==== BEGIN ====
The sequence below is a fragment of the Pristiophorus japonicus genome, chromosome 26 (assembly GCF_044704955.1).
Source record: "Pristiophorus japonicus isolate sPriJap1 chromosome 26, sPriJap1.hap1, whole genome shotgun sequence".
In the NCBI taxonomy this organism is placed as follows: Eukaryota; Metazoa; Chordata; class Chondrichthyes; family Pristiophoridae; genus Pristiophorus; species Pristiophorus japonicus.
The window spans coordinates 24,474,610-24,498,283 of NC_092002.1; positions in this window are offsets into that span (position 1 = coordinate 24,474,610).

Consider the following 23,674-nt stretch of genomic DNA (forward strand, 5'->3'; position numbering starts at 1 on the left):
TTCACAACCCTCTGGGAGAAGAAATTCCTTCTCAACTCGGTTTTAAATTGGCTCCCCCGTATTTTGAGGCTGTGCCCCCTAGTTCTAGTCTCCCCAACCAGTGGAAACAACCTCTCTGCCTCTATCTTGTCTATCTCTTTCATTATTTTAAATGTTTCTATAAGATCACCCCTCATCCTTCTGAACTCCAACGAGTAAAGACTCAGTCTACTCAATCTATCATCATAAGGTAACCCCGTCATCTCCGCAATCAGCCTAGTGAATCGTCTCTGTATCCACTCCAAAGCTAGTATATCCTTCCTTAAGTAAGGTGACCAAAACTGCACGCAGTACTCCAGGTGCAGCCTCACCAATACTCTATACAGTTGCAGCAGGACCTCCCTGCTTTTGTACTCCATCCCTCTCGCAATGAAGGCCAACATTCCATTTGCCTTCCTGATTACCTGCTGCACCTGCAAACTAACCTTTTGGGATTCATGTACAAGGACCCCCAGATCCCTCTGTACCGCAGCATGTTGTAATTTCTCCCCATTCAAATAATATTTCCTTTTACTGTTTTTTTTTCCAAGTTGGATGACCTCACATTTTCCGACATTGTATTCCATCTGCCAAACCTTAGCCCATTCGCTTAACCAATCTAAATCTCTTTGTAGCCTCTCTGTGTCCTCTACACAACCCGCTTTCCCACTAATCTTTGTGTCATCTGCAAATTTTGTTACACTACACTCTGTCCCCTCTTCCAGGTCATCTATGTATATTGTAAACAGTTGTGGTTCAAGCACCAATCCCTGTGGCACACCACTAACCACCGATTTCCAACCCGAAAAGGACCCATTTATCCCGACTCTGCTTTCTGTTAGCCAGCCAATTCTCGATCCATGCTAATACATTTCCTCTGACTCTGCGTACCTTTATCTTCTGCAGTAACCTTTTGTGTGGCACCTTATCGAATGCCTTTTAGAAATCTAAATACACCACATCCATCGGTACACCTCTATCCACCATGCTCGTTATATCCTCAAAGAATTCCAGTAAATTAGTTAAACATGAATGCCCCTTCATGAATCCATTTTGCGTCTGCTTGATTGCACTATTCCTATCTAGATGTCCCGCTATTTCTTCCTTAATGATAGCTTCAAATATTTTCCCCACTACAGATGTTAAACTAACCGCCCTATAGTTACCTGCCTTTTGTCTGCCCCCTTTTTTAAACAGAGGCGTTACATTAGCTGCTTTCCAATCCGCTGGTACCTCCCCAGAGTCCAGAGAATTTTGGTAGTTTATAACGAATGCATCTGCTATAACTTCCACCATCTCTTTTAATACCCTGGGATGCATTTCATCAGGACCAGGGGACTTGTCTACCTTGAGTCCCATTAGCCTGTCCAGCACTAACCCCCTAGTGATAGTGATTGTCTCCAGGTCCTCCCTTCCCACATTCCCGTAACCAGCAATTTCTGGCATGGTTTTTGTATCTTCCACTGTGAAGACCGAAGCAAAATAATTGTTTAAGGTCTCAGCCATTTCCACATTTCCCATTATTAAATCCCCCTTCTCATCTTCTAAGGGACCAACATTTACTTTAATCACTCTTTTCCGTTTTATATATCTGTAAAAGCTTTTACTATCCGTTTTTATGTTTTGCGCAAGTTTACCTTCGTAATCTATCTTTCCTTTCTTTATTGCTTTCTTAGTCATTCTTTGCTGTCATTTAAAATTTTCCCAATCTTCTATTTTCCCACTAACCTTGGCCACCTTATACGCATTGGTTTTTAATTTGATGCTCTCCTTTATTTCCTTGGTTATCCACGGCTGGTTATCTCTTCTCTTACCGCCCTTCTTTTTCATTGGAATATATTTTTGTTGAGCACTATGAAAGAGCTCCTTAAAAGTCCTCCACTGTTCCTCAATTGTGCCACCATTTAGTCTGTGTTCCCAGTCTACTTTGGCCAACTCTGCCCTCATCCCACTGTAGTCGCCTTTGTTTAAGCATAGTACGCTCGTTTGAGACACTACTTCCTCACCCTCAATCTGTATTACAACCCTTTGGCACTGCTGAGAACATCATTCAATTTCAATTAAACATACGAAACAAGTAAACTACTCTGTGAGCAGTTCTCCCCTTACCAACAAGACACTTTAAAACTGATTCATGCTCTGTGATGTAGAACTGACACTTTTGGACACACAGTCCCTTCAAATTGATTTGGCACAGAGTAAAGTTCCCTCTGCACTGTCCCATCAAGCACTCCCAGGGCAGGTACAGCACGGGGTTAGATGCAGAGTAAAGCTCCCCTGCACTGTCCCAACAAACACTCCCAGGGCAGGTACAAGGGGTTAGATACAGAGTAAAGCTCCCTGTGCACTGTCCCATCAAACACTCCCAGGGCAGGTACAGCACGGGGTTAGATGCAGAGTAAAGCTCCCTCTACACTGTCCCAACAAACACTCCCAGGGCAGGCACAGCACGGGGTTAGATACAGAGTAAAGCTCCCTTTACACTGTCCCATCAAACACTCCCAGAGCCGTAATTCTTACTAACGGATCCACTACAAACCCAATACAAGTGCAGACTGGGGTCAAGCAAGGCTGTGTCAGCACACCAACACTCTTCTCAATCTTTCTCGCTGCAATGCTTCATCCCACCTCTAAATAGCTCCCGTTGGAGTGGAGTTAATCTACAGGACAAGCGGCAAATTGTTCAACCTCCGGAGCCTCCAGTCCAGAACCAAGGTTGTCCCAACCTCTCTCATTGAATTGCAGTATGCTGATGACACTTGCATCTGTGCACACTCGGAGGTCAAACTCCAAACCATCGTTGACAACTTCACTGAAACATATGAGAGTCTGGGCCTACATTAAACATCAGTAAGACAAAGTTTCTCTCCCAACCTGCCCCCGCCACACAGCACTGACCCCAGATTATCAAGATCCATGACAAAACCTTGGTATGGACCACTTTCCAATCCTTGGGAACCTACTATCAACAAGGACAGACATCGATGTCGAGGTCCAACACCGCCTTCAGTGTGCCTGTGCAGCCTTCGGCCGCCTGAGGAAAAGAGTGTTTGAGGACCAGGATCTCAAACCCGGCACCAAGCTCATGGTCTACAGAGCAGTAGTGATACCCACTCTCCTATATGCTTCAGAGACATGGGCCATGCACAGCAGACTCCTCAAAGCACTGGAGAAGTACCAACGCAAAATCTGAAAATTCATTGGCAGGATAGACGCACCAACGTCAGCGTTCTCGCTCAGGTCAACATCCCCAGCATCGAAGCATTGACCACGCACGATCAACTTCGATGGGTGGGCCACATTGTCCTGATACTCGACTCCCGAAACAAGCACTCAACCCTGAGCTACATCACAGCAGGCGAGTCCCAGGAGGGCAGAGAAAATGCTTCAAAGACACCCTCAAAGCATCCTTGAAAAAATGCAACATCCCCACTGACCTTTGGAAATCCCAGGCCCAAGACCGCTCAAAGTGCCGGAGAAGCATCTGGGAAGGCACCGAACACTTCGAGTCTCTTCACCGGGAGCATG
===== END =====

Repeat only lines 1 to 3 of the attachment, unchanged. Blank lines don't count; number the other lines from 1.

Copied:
The sequence below is a fragment of the Pristiophorus japonicus genome, chromosome 26 (assembly GCF_044704955.1).
Source record: "Pristiophorus japonicus isolate sPriJap1 chromosome 26, sPriJap1.hap1, whole genome shotgun sequence".
In the NCBI taxonomy this organism is placed as follows: Eukaryota; Metazoa; Chordata; class Chondrichthyes; family Pristiophoridae; genus Pristiophorus; species Pristiophorus japonicus.